Stirring up Peace
These articles might contribute to more relaxing, more spiritual relations within the family through a combination of honoring the child's potential and humbly accepting our own frailties and imperfections.
There was a question about why I considered these choices more spiritual or peaceful. Sometimes I knew the author and saw his or her spiritual beliefs in effect as I read. In some, I saw the writer cross that line between caring what a child was learning to caring that he was centered. The difference between focus on production and focusing on the person's soul is a single step, just the passage through one internal gate. —Sandra Dodd, 4/21/03
Parenting Peacefully—encouragement and links
Balancing in the Middle Ground Neither 'all' nor 'nothing' is an option.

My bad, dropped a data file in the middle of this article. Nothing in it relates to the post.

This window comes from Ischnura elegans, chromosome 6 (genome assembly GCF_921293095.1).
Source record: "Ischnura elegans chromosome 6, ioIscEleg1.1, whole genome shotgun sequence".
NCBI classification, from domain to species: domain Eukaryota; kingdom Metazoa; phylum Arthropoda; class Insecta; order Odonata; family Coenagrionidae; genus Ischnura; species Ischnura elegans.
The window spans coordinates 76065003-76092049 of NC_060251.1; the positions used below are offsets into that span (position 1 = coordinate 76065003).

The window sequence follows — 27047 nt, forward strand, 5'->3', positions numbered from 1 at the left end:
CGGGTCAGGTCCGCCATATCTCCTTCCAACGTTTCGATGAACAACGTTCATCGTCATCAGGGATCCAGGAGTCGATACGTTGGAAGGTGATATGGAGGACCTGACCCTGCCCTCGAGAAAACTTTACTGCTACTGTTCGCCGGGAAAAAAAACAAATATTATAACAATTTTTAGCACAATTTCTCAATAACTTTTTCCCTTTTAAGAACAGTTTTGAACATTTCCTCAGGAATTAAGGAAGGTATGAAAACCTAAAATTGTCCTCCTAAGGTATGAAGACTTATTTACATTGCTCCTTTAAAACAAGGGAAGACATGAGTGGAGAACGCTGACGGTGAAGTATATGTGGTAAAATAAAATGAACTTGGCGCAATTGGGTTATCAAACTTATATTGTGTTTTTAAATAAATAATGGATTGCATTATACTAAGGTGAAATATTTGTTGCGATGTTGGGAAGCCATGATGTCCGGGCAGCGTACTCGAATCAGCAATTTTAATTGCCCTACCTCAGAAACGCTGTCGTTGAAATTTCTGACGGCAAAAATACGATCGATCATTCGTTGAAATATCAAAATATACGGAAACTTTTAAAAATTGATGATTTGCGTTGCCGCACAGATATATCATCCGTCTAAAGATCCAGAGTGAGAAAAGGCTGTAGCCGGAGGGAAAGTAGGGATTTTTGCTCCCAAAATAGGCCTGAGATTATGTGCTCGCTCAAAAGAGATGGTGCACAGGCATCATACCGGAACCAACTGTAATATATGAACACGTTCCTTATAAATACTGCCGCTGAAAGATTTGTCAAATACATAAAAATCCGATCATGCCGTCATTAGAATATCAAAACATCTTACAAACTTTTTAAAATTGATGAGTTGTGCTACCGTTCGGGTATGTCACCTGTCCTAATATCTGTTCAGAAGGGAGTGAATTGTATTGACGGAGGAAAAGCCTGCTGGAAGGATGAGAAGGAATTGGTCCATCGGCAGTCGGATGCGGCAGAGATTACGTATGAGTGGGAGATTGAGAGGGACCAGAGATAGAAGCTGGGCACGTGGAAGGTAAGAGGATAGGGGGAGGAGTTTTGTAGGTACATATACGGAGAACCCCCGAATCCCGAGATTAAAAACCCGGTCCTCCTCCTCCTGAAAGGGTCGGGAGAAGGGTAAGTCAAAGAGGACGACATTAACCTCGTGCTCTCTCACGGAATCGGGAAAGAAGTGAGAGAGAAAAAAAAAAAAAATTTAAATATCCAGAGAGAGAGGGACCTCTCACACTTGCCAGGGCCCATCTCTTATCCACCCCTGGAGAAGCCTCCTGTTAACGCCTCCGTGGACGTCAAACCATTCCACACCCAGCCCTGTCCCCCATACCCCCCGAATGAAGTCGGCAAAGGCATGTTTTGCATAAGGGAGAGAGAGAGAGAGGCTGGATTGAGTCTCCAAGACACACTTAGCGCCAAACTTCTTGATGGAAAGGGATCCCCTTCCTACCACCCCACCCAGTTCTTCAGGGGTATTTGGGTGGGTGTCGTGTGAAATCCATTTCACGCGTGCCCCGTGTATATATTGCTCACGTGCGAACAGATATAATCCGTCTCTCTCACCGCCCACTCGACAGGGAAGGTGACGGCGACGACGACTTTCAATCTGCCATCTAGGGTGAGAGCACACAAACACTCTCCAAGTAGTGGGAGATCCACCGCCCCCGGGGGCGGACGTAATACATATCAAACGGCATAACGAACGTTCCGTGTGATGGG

Do you think giving kids things and money will spoil them? Do you think kids spoil like apples? Read this by Sandra, about what children need.
Holly wears a shirt I made when I was a teenager. It has caused all kinds of connecting thoughts to arise.
Becoming the parent you want to be: "Just change the next interaction you have with the kids." (And more of Pam Sorooshian's response to someone asking how to become a calm, thoughtful parent.)
"The most valuable thing I've learned in 12 years of homeschooling about the 'hard stuff' is that to a child who is interested it's not going to be 'the hard stuff,' it's going to be the fun stuff, the intriguing stuff, the challenging stuff. Their passion for it will rub off on their parents!" Kathy's unschooling site disappeared but is being rebuilt (2010 note). Until it's ready, I can direct you to Kathy Ward (a holding page). I think her calm and confidence will wash over you.
Nancy has preserved a near-perfect exchange in Questions from a young mom, and answers from an unschooling friend .
Barbara writes about leaving children's quiet time alone in defining unschooling, with a very effective analogy to sand-art frames.